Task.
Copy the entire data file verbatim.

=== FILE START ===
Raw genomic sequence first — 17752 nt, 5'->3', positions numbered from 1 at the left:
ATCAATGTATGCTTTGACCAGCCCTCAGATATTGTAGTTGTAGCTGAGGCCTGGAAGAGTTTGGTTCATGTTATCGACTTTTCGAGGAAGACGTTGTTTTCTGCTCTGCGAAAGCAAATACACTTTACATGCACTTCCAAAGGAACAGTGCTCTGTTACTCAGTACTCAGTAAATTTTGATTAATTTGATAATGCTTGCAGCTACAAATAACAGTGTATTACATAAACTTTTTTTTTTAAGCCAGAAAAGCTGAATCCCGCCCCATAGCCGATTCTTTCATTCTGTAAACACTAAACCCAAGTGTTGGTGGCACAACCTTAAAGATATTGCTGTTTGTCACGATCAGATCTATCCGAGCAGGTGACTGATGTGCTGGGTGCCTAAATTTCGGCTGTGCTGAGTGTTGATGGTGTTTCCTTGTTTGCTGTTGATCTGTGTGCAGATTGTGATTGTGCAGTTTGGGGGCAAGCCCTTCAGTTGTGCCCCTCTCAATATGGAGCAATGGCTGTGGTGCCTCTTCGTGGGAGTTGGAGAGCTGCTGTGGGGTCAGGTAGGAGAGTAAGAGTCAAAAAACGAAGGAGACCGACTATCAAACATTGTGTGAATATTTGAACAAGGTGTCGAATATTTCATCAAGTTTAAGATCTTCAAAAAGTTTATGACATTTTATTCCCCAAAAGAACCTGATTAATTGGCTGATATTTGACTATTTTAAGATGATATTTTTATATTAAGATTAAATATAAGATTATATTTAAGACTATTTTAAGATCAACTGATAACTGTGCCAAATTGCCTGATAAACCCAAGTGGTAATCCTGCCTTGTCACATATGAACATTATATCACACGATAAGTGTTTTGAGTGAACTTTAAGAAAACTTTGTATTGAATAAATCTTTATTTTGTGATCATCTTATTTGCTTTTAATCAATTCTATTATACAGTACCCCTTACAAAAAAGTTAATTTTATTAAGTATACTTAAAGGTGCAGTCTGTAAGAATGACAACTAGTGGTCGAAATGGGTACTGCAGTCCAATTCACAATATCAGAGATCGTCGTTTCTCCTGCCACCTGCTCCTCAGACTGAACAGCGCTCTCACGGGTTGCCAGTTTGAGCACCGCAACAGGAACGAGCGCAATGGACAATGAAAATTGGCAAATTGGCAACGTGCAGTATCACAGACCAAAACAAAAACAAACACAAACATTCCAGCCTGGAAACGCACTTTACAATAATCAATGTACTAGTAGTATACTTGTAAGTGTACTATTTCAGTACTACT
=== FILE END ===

Raw genomic sequence first — 17752 nt, 5'->3', positions numbered from 1 at the left:
ATCAATGTATGCTTTGACCAGCCCTCAGATATTGTAGTTGTAGCTGAGGCCTGGAAGAGTTTGGTTCATGTTATCGACTTTTCGAGGAAGACGTTGTTTTCTGCTCTGCGAAAGCAAATACACTTTACATGCACTTCCAAAGGAACAGTGCTCTGTTACTCAGTACTCAGTAAATTTTGATTAATTTGATAATGCTTGCAGCTACAAATAACAGTGTATTACATAAACTTTTTTTTTTAAGCCAGAAAAGCTGAATCCCGCCCCATAGCCGATTCTTTCATTCTGTAAACACTAAACCCAAGTGTTGGTGGCACAACCTTAAAGATATTGCTGTTTGTCACGATCAGATCTATCCGAGCAGGTGACTGATGTGCTGGGTGCCTAAATTTCGGCTGTGCTGAGTGTTGATGGTGTTTCCTTGTTTGCTGTTGATCTGTGTGCAGATTGTGATTGTGCAGTTTGGGGGCAAGCCCTTCAGTTGTGCCCCTCTCAATATGGAGCAATGGCTGTGGTGCCTCTTCGTGGGAGTTGGAGAGCTGCTGTGGGGTCAGGTAGGAGAGTAAGAGTCAAAAAACGAAGGAGACCGACTATCAAACATTGTGTGAATATTTGAACAAGGTGTCGAATATTTCATCAAGTTTAAGATCTTCAAAAAGTTTATGACATTTTATTCCCCAAAAGAACCTGATTAATTGGCTGATATTTGACTATTTTAAGATGATATTTTTATATTAAGATTAAATATAAGATTATATTTAAGACTATTTTAAGATCAACTGATAACTGTGCCAAATTGCCTGATAAACCCAAGTGGTAATCCTGCCTTGTCACATATGAACATTATATCACACGATAAGTGTTTTGAGTGAACTTTAAGAAAACTTTGTATTGAATAAATCTTTATTTTGTGATCATCTTATTTGCTTTTAATCAATTCTATTATACAGTACCCCTTACAAAAAAGTTAATTTTATTAAGTATACTTAAAGGTGCAGTCTGTAAGAATGACAACTAGTGGTCGAAATGGGTACTGCAGTCCAATTCACAATATCAGAGATCGTCGTTTCTCCTGCCACCTGCTCCTCAGACTGAACAGCGCTCTCACGGGTTGCCAGTTTGAGCACCGCAACAGGAACGAGCGCAATGGACAATGAAAATTGGCAAATTGGCAACGTGCAGTATCACAGACCAAAACAAAAACAAACACAAACATTCCAGCCTGGAAACGCACTTTACAATAATCAATGTACTAGTAGTATACTTGTAAGTGTACTATTTCAGTACTACT